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The Myth of Independence:
How Congress Governs the Federal Reserve
Sarah Binder & Mark Spindel

Hardcover | September 2017 | $35.00 | £27.95 | ISBN: 9780691163192
296 pp. | 6 x 9 1/4 | 2 halftones. 36 line illus. 11 tables. 1 map.
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Born out of crisis a century ago, the Federal Reserve has become the most powerful macroeconomic policymaker and financial regulator in the world. The Myth of Independence traces the Fed’s transformation from a weak, secretive, and decentralized institution in 1913 to a remarkably transparent central bank a century later. Offering a unique account of Congress’s role in steering this evolution, Sarah Binder and Mark Spindel explore the Fed’s past, present, and future and challenge the myth of its independence.

Binder and Spindel argue that recurring cycles of crisis, blame, and reform propelled lawmakers to create and revamp the powers and governance of the Fed at critical junctures, including the Panic of 1907, the Great Depression, the postwar Treasury-Fed Accord, the inflationary episode of the 1970s, and the recent financial crisis. Marshaling archival sources, interviews, and statistical analyses, the authors pinpoint political and economic dynamics that shaped interactions between the legislature and the Fed, and that have generated a far stronger central bank than anticipated at its founding. The Fed today retains its unique federal style, diluting the ability of lawmakers and the president to completely centralize control of monetary policy.

In the long wake of the financial crisis, with economic prospects decidedly subpar, partisan rivals in Congress seem poised to continue battling over the Fed’s statutory mandates and the powers given to achieve them. Examining the interdependent relationship between America’s Congress and its central bank, The Myth of Independence presents critical insights about the future of monetary and fiscal policies that drive the nation’s economy.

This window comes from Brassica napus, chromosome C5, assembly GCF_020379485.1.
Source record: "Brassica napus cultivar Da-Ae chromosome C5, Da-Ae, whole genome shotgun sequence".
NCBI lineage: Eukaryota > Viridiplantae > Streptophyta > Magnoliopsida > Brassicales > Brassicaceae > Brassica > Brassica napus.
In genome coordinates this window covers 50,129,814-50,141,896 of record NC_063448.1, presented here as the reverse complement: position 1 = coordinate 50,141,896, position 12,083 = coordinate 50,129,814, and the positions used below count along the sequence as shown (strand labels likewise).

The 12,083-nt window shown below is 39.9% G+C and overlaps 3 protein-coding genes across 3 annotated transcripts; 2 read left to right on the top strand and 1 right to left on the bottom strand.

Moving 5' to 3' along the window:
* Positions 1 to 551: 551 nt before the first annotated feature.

Sarah Binder is professor of political science at George Washington University and senior fellow at the Brookings Institution. Her books include Advice and Dissent and Stalemate. Mark Spindel has spent his entire career in investment management at such organizations as Salomon Brothers, the World Bank, and Potomac River Capital, a Washington D.C.--based hedge fund he started in 2007.

Reviews:

"Binder and Spindel have written an extremely thorough study of the Federal Reserve that shows how the institution, while in theory insulated from politics, is in reality anything but. Binder and Spindel persuasively argue that Congress and the Federal Reserve are interdependent entities. . . . Throughout, fascinating graphics depict the interrelationship between the Fed and congressional politics: one chart links the number of bills introduced to govern Fed policy with the unemployment rate. Binder and Spindel convincingly dispel the ‘myth’ of the Fed’s independence as one of the Capitol’s urban legends."--Publishers Weekly

Endorsements:

"A fascinating account of the way political forces in Congress have shaped the Federal Reserve at critical junctures in its history. Highly original and timely, this is a must-read for anyone who wants to understand the political pressures that the Fed will face in coming years."--Liaquat Ahamed, author of the Pulitzer Prize-winning Lords of Finance

"The unique blend of historical and political analysis in The Myth of Independence makes this an important book. No matter how much you already know about the Federal Reserve, you’ll learn more in these pages."--Alan Blinder, author of After the Music Stopped

"The Federal Reserve makes economic policy subject to political constraints. This observation may be commonplace, but thoughtful and systematic analysis of it is rare. In this elegant and accessible book, Binder and Spindel shed new light on this tension between economics and politics. Their conclusion, that the Fed’s independence is at best fragile and at worst illusory, amounts to a fundamental challenge to conventional thinking about monetary policy in the United States."--Barry Eichengreen, University of California, Berkeley

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Table of Contents:

List of Illustrations ix
List of Tables xi
Acknowledgments xiii
1 Monetary Politics 1
2 The Blame Game 26
3 Creating the Federal Reserve 52
4 Opening the Act in the Wake of the Depression 82
5 Midcentury Modern Central Banking 124
6 The Great Inflation and the Limits of Independence 165
7 The Only Game in Town 201
8 The Myth of Independence 232
Notes 241
References 259
Index 275

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